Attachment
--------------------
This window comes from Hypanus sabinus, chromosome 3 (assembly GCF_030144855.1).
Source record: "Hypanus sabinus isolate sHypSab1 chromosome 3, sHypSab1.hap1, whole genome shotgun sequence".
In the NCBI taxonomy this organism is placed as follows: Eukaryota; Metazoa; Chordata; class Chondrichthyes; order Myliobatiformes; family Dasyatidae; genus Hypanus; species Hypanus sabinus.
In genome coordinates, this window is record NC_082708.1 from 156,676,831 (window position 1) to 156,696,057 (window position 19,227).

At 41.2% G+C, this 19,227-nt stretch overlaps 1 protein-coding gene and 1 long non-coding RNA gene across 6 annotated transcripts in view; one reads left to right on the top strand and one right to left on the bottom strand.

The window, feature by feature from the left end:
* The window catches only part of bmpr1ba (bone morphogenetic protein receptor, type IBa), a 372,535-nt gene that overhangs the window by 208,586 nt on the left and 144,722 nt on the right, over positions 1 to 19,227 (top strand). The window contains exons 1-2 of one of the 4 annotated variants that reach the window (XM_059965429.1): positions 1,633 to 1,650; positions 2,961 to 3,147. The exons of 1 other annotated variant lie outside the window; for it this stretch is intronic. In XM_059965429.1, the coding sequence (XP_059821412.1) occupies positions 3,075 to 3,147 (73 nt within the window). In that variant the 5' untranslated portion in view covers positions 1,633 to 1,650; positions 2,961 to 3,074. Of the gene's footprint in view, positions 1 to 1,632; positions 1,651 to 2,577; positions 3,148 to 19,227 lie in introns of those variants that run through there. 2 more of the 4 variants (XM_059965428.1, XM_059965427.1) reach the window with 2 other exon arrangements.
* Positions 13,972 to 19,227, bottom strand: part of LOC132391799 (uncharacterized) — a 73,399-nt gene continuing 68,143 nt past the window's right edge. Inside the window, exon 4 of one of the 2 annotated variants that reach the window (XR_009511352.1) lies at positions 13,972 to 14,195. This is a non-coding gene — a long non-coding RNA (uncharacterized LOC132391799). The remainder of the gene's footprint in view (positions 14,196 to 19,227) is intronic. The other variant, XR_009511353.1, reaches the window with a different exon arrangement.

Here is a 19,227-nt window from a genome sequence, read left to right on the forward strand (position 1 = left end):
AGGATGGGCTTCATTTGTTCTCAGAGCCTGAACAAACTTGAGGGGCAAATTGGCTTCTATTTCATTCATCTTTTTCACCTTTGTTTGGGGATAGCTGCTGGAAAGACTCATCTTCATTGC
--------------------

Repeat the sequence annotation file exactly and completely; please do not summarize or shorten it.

This window comes from Hypanus sabinus, chromosome 3 (assembly GCF_030144855.1).
Source record: "Hypanus sabinus isolate sHypSab1 chromosome 3, sHypSab1.hap1, whole genome shotgun sequence".
In the NCBI taxonomy this organism is placed as follows: Eukaryota; Metazoa; Chordata; class Chondrichthyes; order Myliobatiformes; family Dasyatidae; genus Hypanus; species Hypanus sabinus.
In genome coordinates, this window is record NC_082708.1 from 156,676,831 (window position 1) to 156,696,057 (window position 19,227).

At 41.2% G+C, this 19,227-nt stretch overlaps 1 protein-coding gene and 1 long non-coding RNA gene across 6 annotated transcripts in view; one reads left to right on the top strand and one right to left on the bottom strand.

The window, feature by feature from the left end:
* The window catches only part of bmpr1ba (bone morphogenetic protein receptor, type IBa), a 372,535-nt gene that overhangs the window by 208,586 nt on the left and 144,722 nt on the right, over positions 1 to 19,227 (top strand). The window contains exons 1-2 of one of the 4 annotated variants that reach the window (XM_059965429.1): positions 1,633 to 1,650; positions 2,961 to 3,147. The exons of 1 other annotated variant lie outside the window; for it this stretch is intronic. In XM_059965429.1, the coding sequence (XP_059821412.1) occupies positions 3,075 to 3,147 (73 nt within the window). In that variant the 5' untranslated portion in view covers positions 1,633 to 1,650; positions 2,961 to 3,074. Of the gene's footprint in view, positions 1 to 1,632; positions 1,651 to 2,577; positions 3,148 to 19,227 lie in introns of those variants that run through there. 2 more of the 4 variants (XM_059965428.1, XM_059965427.1) reach the window with 2 other exon arrangements.
* Positions 13,972 to 19,227, bottom strand: part of LOC132391799 (uncharacterized) — a 73,399-nt gene continuing 68,143 nt past the window's right edge. Inside the window, exon 4 of one of the 2 annotated variants that reach the window (XR_009511352.1) lies at positions 13,972 to 14,195. This is a non-coding gene — a long non-coding RNA (uncharacterized LOC132391799). The remainder of the gene's footprint in view (positions 14,196 to 19,227) is intronic. The other variant, XR_009511353.1, reaches the window with a different exon arrangement.

Here is a 19,227-nt window from a genome sequence, read left to right on the forward strand (position 1 = left end):
AGGATGGGCTTCATTTGTTCTCAGAGCCTGAACAAACTTGAGGGGCAAATTGGCTTCTATTTCATTCATCTTTTTCACCTTTGTTTGGGGATAGCTGCTGGAAAGACTCATCTTCATTGC